3. Climate lobbying divides move beyond oil

Illustration of a corporate worker exiting through a door
Illustration: Annelise Capossela/Axios

Corporate differences over climate policy are shaking up industry trade associations even beyond high-profile decisions by some oil majors to break with lobbying groups, Ben writes.

Driving the news: The past few days have offered two examples.

Shipping giant Maersk has removed its board member from the International Chamber of Shipping.

"We review our membership status once a year to ensure that the trade associations in which we are members lobby in alignment with the goals of the Paris Agreement as well as other key issues," the company said.

The decision to step down from the board should be "seen in this context," it said. Reuters has more.

Driving the news, part 2: Volvo is leaving the European Automobile Manufacturers' Association, the region's main trade group.

  • Volvo argues the company's lobbying on climate is not aggressive enough, per Bloomberg.
  • "The association has been torn between the progressive view espoused by Volvo Cars and a more conservative approach favored by others," it reports.
  • The piece notes that Stellantis is also leaving the group but for different reasons — it's "bristling at demands that the industry transition to EVs more quickly."

The big picture: Those moves come after some oil giants have split with certain petro-trade associations in recent years.

TotalEnergies last year said it's leaving the powerful American Petroleum Institute.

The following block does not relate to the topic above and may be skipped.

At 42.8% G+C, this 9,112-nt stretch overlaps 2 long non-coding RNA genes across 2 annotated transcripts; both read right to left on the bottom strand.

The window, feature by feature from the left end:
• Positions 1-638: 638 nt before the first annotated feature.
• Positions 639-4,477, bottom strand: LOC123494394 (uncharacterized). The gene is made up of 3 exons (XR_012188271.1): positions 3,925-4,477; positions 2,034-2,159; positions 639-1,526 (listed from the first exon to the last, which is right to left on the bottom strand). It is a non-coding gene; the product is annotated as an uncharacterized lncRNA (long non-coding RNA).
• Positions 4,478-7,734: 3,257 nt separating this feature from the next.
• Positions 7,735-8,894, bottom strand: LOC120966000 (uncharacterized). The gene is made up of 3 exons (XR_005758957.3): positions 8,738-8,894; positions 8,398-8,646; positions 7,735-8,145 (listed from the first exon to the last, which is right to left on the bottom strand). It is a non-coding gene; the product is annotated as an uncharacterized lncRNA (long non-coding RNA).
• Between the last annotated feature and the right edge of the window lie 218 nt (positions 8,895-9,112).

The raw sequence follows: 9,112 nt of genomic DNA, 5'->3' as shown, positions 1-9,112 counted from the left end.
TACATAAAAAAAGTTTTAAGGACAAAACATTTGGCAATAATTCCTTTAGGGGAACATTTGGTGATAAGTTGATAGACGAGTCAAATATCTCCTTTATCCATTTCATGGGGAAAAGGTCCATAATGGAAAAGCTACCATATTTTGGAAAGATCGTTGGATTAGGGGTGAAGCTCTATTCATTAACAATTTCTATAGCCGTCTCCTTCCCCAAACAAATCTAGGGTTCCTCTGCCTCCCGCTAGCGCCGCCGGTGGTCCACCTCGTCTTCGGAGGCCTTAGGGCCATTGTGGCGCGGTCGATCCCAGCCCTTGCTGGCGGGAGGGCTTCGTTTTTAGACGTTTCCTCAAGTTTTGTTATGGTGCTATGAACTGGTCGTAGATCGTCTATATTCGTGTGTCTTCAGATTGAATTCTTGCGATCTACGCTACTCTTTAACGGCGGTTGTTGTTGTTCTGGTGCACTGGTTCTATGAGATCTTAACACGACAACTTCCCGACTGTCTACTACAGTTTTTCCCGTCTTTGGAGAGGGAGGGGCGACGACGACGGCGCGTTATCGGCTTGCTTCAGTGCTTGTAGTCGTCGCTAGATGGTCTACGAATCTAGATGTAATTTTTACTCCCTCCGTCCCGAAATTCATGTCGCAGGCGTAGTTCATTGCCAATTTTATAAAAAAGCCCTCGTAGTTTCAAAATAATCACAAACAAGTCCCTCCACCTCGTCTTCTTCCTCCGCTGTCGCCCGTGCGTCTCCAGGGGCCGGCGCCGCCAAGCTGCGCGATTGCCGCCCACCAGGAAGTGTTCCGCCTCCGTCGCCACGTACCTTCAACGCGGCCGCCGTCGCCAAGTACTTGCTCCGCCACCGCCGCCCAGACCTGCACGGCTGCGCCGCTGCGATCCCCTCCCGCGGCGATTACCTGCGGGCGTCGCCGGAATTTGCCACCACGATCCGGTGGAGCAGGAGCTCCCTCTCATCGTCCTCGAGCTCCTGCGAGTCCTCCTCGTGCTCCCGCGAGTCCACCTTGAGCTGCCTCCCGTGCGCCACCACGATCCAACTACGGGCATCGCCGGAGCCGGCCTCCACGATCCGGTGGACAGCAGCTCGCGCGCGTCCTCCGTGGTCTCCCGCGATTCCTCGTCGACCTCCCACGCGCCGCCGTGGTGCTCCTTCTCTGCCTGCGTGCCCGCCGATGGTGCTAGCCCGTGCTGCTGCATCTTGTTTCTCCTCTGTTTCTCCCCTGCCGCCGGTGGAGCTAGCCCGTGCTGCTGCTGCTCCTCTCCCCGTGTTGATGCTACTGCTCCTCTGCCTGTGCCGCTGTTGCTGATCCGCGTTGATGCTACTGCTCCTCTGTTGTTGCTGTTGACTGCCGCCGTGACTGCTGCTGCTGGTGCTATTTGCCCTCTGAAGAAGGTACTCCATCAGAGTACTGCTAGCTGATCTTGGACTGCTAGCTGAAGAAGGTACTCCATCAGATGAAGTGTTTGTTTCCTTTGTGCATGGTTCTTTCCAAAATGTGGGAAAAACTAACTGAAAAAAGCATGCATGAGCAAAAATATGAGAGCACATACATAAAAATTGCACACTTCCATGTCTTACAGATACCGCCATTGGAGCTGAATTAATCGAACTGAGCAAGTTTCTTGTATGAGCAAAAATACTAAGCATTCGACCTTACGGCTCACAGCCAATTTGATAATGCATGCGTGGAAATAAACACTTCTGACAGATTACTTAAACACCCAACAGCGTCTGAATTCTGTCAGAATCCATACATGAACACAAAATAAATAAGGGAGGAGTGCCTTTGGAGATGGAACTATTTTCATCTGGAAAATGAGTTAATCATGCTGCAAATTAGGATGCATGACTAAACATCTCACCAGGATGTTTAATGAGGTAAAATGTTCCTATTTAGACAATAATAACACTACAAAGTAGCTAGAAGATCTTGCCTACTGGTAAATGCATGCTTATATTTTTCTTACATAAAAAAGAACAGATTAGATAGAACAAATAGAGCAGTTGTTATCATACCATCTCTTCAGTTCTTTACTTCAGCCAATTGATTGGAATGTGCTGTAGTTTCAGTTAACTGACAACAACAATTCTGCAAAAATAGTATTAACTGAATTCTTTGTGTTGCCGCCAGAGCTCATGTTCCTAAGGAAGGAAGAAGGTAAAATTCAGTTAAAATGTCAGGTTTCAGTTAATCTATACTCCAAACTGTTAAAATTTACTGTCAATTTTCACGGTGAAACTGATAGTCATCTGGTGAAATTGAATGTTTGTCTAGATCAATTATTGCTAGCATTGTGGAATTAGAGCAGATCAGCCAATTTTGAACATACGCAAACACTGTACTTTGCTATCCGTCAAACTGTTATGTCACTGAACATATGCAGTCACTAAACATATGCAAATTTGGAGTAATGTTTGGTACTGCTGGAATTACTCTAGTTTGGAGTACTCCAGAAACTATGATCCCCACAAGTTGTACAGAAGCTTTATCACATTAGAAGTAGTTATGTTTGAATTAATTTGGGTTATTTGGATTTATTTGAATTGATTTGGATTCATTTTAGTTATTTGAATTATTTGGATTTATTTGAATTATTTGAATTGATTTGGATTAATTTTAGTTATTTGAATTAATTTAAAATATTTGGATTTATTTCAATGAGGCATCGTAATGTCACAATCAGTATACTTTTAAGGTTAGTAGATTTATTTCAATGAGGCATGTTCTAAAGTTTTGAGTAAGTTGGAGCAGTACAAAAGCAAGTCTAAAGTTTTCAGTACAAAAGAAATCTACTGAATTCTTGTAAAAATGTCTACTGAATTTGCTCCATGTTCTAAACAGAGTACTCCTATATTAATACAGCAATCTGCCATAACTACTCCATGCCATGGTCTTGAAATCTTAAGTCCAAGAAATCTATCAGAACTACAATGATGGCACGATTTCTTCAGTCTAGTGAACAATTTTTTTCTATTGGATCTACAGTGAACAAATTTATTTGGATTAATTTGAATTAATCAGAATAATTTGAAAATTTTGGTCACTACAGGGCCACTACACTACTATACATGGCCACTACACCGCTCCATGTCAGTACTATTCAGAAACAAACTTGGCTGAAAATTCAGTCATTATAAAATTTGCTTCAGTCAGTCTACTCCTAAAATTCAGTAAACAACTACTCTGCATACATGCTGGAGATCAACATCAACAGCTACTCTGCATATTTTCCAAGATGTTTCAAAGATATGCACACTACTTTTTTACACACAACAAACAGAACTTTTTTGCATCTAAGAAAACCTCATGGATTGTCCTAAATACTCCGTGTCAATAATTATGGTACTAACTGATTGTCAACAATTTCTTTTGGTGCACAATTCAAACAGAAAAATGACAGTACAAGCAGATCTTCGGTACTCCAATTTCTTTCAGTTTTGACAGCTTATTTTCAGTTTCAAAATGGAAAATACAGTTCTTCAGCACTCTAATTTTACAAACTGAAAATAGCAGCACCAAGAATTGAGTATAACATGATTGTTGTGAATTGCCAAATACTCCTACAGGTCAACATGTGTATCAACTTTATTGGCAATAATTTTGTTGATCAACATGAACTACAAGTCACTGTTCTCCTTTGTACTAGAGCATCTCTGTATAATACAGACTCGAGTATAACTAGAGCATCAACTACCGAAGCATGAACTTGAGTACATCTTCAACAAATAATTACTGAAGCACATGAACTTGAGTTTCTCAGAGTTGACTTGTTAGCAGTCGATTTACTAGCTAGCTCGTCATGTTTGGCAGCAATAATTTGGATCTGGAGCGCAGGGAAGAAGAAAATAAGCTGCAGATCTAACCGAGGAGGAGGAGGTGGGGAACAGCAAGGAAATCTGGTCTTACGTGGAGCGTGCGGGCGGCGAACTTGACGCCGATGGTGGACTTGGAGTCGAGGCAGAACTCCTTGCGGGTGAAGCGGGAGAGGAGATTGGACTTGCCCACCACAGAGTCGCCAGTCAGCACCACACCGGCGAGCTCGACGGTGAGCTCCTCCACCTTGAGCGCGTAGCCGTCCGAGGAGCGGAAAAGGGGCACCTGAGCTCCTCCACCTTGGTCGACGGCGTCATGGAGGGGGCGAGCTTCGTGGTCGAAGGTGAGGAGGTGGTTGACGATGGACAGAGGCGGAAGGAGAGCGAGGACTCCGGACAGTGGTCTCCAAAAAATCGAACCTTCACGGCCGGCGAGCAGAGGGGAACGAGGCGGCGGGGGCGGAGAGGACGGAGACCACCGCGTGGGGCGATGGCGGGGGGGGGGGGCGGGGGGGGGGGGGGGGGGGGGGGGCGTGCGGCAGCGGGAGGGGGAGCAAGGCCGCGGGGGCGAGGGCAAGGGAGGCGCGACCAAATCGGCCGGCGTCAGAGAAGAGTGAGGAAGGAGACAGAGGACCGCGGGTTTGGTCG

No other majors have left the group, but Shell, BP, TotalEnergies and Equinor have previously left some other trade associations.

4. 🧮 Need-to-know numbers on climate

🥵 The U.K. Met Office has issued an extreme heat warning for late this week and early next week.

  • Temperatures could smash the country's all-time record of 38.7°C set in 2019.
  • "Some models have been producing maximum temperatures in excess of 40°C in parts of the UK over the coming weekend and beyond," deputy chief meteorologist Rebekah Sherwin said in the alert.
  • "At longer time scales temperature forecasts become less reliable, so whilst these figures can’t be ruled out, they are still only a low probability."

🥵 In the U.S., the NOAA's latest monthly report says Texas just had its warmest April-June period on record.

5. Deal spotlight: $500M for energy-as-a-service

Illustration of a CFL lightbulb on its side, with a 100 dollar bill overlay
Illustration: Sarah Grillo/Axios

Partners Group has invested $500 million for a majority stake in Budderfly, a self-described energy-as-a-service startup that's become one of the fastest-growing private companies in the U.S., Axios' Alan Neuhauser reports.

Why it matters: Energy efficiency may seem ho-hum, especially compared to flashy new technologies.

But the investment from the European private equity giant is the latest signal that even traditional investors see big bucks to be made by helping companies cut energy consumption.

What's happening: Budderfly uses software, smart devices and other measures to enable clients to slash energy costs.

  • A key customer base: "Customers operating multiple sites with repeatable footprints, such as restaurant chains, assisted living facilities, and retail franchises," per a company press release.
  • Notable clients: Dunkin', Wendy's and the YMCA, a spokesperson tells Axios.

What's next: Some big ambitions. Partners says it "aims to transform Budderfly into a multi-billion-dollar infrastructure platform."

Sign up for the essential Axios Pro Climate Deals newsletter, where this item first appeared.

6. Quote of the day

"The world has never witnessed such a major energy crisis in terms of its depth and its complexity ... We might not have seen the worst of it yet."
— International Energy Agency head Fatih Birol today, via Bloomberg

📬 Did a friend send you this newsletter? Welcome, please sign up. Thanks for reading and we'll see you tomorrow!